Cryptominers posing a new threat for enterprise IT infrastructures
As well as viruses, trojans, worms and ransomware attacks, IT managers now have a new threat to worry about: cryptominers.
Following the massive spike in the price of Bitcoin in late 2017 and the associated flurry of public interest, attention has focused on the cryptomining used to create virtual currencies. Cryptomining is the process by which transactions are verified and added to a blockchain as well as the means through which new coins are created.
While many miners invest in powerful hardware designed for this task, others are taking a different strategy. Web-based methods allow website operators to use scripts to mine cryptocurrency within a browser, using the resources of a website visitor. In this way, it becomes possible to mine cryptocurrency without running a dedicated application on a computer owned or controlled by the miner.
The rise of the cryptominer
With interest in cryptocurrencies continuing to grow, there has been a noticeable increase in the volume of cryptomining transactions. During the past six months, Zscaler blocked more than 2.5 billion cryptomining attempts.
There are two key reasons for this dramatic rise. Firstly, following the Bitcoin price spike, legitimate sites are adopting cryptomining as an alternative source of revenue over traditional online advertising. These sites offer visitors a choice between seeing ads or being mined in order to view content.
Traffic analysis shows that the category of domains used most for browser-based cryptomining activity include nudity and pornography websites followed by streaming media. The browsing time for users on video streaming sites tends to be higher than average, allowing miners to maximise their activity as visitors view movies or play games. Interestingly, websites of professional services and marketing organisations also ranked highly. This demonstrates the prevalence of mining activity within corporate networks.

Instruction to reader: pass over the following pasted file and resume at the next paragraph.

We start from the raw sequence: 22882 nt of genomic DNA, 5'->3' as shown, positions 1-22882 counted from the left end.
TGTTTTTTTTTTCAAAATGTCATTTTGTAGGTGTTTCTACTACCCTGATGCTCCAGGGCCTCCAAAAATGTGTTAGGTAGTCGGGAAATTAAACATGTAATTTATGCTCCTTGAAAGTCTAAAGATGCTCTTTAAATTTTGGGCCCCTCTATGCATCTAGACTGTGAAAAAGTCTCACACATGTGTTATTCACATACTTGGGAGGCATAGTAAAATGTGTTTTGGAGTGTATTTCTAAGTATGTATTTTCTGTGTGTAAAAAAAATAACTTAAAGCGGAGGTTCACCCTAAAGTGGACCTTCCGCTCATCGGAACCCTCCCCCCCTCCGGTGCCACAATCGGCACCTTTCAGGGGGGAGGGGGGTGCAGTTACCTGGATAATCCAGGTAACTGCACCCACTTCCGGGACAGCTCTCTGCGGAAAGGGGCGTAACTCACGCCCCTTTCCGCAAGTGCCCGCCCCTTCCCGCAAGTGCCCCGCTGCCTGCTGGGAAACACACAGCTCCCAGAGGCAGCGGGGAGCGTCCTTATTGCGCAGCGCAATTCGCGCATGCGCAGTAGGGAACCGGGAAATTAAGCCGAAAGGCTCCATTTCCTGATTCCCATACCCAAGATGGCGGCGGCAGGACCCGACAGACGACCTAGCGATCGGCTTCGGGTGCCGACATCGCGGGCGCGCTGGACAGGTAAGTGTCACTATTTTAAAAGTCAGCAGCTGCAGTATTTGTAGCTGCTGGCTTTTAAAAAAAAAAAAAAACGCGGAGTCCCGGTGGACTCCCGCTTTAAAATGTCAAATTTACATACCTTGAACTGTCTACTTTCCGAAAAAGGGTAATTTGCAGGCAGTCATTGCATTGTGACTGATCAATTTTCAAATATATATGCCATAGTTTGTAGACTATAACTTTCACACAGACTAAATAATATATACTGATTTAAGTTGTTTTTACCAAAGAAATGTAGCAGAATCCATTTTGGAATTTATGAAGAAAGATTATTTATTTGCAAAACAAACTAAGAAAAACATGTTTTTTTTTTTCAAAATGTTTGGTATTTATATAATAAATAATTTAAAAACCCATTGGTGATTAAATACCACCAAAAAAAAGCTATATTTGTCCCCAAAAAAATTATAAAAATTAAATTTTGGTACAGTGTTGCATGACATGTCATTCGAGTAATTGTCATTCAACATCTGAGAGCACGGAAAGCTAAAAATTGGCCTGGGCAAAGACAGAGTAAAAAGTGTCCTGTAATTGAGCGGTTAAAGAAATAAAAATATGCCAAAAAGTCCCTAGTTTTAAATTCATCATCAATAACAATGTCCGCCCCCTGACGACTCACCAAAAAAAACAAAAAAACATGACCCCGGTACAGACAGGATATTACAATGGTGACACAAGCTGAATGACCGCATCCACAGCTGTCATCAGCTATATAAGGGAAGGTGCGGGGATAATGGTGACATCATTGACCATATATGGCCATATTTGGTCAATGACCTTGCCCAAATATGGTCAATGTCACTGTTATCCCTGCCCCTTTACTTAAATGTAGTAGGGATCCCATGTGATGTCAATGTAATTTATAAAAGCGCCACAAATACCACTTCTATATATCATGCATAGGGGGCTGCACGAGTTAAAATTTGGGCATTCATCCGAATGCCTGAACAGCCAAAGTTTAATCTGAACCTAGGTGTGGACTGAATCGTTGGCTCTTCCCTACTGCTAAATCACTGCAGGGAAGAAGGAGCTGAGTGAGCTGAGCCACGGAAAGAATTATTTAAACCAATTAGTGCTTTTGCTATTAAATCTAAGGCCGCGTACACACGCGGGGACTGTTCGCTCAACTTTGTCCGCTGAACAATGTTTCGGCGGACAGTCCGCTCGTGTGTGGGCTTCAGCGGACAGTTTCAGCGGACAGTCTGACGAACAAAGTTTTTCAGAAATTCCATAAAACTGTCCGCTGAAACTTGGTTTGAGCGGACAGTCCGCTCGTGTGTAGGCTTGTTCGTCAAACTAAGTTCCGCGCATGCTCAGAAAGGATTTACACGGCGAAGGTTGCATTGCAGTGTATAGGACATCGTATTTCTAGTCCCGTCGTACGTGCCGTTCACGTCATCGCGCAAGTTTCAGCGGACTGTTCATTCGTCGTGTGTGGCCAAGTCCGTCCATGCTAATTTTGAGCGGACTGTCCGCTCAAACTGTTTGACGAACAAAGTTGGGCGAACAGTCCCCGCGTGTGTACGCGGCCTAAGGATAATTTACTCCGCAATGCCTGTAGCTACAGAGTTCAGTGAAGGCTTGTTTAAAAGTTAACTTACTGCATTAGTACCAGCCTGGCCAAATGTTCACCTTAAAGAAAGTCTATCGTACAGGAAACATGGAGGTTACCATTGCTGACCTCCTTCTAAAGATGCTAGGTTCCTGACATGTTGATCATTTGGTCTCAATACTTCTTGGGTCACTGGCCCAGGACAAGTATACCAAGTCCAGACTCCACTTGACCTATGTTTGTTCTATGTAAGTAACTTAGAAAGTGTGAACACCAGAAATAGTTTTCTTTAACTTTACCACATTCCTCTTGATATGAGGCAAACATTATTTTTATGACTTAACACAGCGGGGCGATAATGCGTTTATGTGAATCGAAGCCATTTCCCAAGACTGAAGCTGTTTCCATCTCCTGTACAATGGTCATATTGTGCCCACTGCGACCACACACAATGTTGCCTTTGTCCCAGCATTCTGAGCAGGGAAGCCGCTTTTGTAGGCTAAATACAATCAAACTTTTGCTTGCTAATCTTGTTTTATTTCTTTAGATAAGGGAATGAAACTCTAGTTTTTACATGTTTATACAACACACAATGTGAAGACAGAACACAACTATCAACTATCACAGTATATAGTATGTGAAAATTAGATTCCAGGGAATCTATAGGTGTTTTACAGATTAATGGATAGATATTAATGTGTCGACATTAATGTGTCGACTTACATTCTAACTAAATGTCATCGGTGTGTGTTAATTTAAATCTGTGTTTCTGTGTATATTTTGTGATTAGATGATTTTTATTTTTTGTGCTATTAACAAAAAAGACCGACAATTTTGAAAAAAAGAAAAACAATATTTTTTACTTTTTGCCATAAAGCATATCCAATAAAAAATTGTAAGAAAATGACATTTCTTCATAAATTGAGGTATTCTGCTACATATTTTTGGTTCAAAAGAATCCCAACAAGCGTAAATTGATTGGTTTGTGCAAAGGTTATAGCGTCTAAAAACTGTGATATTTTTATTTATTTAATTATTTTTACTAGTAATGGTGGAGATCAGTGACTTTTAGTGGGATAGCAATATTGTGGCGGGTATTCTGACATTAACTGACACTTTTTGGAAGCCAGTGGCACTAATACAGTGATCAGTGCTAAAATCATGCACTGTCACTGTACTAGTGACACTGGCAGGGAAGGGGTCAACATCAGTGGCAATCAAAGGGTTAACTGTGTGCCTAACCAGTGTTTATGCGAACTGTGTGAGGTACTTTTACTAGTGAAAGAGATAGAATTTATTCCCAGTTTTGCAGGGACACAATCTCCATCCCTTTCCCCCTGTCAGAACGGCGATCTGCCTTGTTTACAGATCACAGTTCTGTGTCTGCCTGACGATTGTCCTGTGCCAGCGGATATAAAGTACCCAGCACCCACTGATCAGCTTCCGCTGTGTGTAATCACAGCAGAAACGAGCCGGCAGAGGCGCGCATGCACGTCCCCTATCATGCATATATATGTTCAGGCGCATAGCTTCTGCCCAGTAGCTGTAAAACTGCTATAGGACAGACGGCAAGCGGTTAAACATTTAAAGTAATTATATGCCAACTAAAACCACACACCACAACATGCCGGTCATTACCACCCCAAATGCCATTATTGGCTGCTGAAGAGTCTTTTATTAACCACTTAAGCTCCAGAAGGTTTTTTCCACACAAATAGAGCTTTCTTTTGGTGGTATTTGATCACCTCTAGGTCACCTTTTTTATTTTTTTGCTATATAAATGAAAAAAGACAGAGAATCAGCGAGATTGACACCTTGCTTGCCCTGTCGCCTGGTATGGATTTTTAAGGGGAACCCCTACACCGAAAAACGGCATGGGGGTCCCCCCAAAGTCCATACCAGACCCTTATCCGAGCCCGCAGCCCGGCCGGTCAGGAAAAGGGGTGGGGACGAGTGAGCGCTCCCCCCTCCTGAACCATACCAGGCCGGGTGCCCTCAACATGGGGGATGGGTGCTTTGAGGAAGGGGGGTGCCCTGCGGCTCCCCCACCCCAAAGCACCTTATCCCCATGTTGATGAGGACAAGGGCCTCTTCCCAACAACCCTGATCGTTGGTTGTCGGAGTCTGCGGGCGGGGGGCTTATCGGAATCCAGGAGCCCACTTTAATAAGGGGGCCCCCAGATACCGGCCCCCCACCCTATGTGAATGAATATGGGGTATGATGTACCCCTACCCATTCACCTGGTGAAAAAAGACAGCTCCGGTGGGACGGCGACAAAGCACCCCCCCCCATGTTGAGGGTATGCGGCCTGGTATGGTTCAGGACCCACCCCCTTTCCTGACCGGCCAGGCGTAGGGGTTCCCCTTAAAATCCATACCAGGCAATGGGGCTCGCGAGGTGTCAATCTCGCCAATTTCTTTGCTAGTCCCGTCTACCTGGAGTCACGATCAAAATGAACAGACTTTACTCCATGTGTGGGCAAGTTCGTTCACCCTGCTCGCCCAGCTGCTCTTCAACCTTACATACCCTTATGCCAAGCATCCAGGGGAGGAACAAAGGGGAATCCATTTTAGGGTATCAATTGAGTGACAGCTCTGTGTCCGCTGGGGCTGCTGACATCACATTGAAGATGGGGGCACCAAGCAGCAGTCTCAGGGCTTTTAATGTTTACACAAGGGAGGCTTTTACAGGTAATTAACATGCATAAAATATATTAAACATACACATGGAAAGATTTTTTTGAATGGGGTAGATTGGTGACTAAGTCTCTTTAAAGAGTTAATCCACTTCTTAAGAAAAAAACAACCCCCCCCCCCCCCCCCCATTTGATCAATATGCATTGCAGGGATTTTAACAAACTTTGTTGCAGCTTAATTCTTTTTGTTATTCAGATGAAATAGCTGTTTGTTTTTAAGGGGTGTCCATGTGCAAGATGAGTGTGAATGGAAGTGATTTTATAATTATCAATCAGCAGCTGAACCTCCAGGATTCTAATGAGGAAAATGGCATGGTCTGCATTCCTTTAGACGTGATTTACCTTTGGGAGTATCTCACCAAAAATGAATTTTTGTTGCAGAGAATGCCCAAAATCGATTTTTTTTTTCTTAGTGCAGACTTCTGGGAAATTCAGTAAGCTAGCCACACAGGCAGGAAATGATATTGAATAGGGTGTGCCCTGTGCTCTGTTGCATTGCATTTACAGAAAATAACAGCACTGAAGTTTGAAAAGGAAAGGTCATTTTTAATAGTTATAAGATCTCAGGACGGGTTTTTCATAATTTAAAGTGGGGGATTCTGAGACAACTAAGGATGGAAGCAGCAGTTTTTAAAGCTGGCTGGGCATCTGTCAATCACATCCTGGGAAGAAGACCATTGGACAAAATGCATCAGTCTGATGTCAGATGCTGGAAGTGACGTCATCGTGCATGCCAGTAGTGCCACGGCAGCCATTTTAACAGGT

Enterprise IT infrastructures are being directly affected by the trend in a number of ways. The CPU cycles caused by unwanted and unidentified mining activity result in increased wear and tear on corporate hardware. It also hogs corporate network bandwidth and causes performance issues.
There are five primary cryptominer tools currently in use. They are:
- CoinHive: This tool dominates the cryptominer market and represents the vast majority of cryptominers in the enterprise traffic scanned by Zscaler
- Crypto-Loot: This web-based miner is gaining popularity among attackers and malicious website owners
- Minr: This tool currently has relatively low adoption rates compared with the others and requires a website developer to provide an API for access.
Analysis of web traffic shows cryptomining is increasing exponentially in popularity. However the practice, whether undertaken with permission or not, raises many questions when it comes to ethics and compliance.
Organisations that unknowingly have cryptomining activities taking place on their networks may be at risk of compliance violations if it is discovered that there are unidentified activities taking place on company systems.
At the same time there are also ethical questions such as whether or not site owners who have granted permission for their site to be cryptomined are responsible for notifying and educating site visitors on how their systems will be affected by this activity. Regardless of the answer, both enterprises and consumers suffer the same effects of cryptomining, including added CPU cycles, increased power use, and hardware erosion.
To further complicate the situation, there is no clarity around regulation and disclosure requirements when it comes to cryptomining. While this will happen, it’s likely to take governments some time to come to terms with the trend and its implications.
Cryptomining is going to continue to grow rapidly and so awareness and preparation is vital. Take the time to ensure your organisation is ready for this new threat.
Article by Zscaler vice president of Asia Pacific and Japan, Scott Robertson.